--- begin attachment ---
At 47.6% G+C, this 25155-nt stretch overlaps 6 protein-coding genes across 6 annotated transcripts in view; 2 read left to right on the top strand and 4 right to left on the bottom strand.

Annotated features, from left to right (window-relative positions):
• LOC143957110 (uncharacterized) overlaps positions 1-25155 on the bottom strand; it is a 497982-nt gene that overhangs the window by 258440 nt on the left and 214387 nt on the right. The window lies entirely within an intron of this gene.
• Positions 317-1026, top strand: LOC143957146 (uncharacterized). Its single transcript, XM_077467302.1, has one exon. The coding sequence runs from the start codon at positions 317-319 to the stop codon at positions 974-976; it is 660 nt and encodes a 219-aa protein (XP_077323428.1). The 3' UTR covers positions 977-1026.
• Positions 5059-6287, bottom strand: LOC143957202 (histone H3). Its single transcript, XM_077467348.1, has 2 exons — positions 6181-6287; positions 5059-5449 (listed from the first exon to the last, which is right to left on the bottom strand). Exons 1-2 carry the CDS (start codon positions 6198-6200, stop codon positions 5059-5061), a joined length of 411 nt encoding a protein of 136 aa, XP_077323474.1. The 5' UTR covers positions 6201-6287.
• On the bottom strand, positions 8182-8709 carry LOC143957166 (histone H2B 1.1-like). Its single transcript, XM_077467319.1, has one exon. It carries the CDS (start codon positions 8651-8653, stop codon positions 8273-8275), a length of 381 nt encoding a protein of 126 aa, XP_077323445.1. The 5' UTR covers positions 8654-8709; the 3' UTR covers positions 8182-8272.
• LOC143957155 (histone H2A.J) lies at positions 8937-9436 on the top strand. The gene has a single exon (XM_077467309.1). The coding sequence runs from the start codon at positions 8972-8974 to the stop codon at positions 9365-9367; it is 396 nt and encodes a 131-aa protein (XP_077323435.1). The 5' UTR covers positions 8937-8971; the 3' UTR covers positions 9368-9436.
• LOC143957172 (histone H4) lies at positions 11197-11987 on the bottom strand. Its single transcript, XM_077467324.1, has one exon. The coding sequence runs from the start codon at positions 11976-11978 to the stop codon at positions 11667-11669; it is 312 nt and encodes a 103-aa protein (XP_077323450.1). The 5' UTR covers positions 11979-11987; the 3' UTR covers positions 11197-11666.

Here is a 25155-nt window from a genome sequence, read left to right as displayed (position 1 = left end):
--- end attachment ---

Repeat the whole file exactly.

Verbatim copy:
At 47.6% G+C, this 25155-nt stretch overlaps 6 protein-coding genes across 6 annotated transcripts in view; 2 read left to right on the top strand and 4 right to left on the bottom strand.

Annotated features, from left to right (window-relative positions):
• LOC143957110 (uncharacterized) overlaps positions 1-25155 on the bottom strand; it is a 497982-nt gene that overhangs the window by 258440 nt on the left and 214387 nt on the right. The window lies entirely within an intron of this gene.
• Positions 317-1026, top strand: LOC143957146 (uncharacterized). Its single transcript, XM_077467302.1, has one exon. The coding sequence runs from the start codon at positions 317-319 to the stop codon at positions 974-976; it is 660 nt and encodes a 219-aa protein (XP_077323428.1). The 3' UTR covers positions 977-1026.
• Positions 5059-6287, bottom strand: LOC143957202 (histone H3). Its single transcript, XM_077467348.1, has 2 exons — positions 6181-6287; positions 5059-5449 (listed from the first exon to the last, which is right to left on the bottom strand). Exons 1-2 carry the CDS (start codon positions 6198-6200, stop codon positions 5059-5061), a joined length of 411 nt encoding a protein of 136 aa, XP_077323474.1. The 5' UTR covers positions 6201-6287.
• On the bottom strand, positions 8182-8709 carry LOC143957166 (histone H2B 1.1-like). Its single transcript, XM_077467319.1, has one exon. It carries the CDS (start codon positions 8651-8653, stop codon positions 8273-8275), a length of 381 nt encoding a protein of 126 aa, XP_077323445.1. The 5' UTR covers positions 8654-8709; the 3' UTR covers positions 8182-8272.
• LOC143957155 (histone H2A.J) lies at positions 8937-9436 on the top strand. The gene has a single exon (XM_077467309.1). The coding sequence runs from the start codon at positions 8972-8974 to the stop codon at positions 9365-9367; it is 396 nt and encodes a 131-aa protein (XP_077323435.1). The 5' UTR covers positions 8937-8971; the 3' UTR covers positions 9368-9436.
• LOC143957172 (histone H4) lies at positions 11197-11987 on the bottom strand. Its single transcript, XM_077467324.1, has one exon. The coding sequence runs from the start codon at positions 11976-11978 to the stop codon at positions 11667-11669; it is 312 nt and encodes a 103-aa protein (XP_077323450.1). The 5' UTR covers positions 11979-11987; the 3' UTR covers positions 11197-11666.

Here is a 25155-nt window from a genome sequence, read left to right as displayed (position 1 = left end):